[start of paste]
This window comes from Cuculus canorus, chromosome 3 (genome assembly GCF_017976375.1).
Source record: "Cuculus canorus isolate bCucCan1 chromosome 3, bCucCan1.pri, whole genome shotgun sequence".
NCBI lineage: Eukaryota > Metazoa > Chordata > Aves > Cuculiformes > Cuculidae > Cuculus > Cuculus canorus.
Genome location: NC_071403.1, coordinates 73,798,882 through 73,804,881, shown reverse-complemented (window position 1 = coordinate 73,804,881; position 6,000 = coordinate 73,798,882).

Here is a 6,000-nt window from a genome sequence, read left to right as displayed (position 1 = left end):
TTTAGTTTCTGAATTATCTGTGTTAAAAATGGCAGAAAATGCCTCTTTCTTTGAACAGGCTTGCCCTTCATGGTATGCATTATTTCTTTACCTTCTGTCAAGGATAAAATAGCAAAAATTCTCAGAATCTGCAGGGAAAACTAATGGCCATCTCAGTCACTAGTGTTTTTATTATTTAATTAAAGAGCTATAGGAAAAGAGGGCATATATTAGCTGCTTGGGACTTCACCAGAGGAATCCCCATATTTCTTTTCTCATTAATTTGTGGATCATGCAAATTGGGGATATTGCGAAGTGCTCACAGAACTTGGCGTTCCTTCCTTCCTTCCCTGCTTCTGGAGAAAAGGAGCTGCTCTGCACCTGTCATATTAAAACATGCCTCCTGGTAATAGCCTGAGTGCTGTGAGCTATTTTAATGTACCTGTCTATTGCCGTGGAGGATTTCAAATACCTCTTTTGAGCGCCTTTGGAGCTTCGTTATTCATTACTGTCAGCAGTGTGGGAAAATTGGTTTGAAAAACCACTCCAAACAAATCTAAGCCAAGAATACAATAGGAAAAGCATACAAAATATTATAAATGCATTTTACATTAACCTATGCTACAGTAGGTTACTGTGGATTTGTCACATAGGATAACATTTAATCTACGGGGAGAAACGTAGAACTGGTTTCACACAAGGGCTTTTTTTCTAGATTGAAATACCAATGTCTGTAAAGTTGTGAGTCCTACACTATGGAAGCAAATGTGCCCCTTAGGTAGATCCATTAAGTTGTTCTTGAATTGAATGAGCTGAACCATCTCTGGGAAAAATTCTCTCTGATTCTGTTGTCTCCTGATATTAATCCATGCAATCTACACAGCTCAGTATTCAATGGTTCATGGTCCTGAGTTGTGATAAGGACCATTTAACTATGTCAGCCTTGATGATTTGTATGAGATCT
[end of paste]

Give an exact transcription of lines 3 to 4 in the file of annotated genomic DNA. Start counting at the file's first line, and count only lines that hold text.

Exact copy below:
NCBI lineage: Eukaryota > Metazoa > Chordata > Aves > Cuculiformes > Cuculidae > Cuculus > Cuculus canorus.
Genome location: NC_071403.1, coordinates 73,798,882 through 73,804,881, shown reverse-complemented (window position 1 = coordinate 73,804,881; position 6,000 = coordinate 73,798,882).